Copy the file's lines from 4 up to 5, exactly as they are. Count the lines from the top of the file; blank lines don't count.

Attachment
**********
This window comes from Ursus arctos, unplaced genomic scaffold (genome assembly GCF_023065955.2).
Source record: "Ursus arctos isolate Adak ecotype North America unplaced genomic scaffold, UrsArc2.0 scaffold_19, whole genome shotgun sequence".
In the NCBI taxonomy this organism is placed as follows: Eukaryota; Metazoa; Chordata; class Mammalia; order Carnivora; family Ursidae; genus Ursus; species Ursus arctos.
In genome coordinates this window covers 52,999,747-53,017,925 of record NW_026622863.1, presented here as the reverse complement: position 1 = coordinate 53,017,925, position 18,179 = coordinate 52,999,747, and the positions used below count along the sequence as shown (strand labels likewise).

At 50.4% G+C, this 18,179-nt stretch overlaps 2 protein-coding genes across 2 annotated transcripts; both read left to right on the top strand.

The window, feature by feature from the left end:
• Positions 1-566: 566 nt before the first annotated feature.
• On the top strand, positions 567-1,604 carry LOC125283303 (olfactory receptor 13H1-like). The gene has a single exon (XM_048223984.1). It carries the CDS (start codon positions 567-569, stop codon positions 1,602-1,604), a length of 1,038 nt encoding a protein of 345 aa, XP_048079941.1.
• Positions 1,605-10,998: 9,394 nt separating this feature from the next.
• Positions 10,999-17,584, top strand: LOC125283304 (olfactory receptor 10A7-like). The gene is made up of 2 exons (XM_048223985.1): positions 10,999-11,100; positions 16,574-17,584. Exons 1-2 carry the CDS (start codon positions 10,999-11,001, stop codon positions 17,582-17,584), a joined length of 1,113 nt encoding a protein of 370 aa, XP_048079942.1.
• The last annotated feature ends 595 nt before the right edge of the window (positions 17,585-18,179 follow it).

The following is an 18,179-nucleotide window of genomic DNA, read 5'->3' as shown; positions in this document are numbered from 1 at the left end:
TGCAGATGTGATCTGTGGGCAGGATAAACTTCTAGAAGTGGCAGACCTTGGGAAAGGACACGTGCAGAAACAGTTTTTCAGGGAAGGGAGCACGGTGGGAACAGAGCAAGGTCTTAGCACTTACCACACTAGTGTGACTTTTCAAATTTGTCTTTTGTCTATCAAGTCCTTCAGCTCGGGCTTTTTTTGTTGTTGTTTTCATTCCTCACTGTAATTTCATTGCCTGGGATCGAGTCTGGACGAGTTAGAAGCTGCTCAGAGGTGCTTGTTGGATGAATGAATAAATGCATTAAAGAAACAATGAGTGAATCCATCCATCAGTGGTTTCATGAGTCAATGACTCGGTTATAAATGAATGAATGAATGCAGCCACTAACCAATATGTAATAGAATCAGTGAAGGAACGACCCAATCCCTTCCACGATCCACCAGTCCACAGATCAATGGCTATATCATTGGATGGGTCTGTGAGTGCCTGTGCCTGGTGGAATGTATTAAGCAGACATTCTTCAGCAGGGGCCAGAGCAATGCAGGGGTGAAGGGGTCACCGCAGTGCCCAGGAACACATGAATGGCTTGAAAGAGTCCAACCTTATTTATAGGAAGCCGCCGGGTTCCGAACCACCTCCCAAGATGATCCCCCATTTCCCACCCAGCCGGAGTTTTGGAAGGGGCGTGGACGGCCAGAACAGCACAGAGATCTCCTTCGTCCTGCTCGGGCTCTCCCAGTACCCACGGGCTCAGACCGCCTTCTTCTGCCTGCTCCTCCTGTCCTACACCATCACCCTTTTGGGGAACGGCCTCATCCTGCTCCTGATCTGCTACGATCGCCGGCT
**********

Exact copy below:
In genome coordinates this window covers 52,999,747-53,017,925 of record NW_026622863.1, presented here as the reverse complement: position 1 = coordinate 53,017,925, position 18,179 = coordinate 52,999,747, and the positions used below count along the sequence as shown (strand labels likewise).

At 50.4% G+C, this 18,179-nt stretch overlaps 2 protein-coding genes across 2 annotated transcripts; both read left to right on the top strand.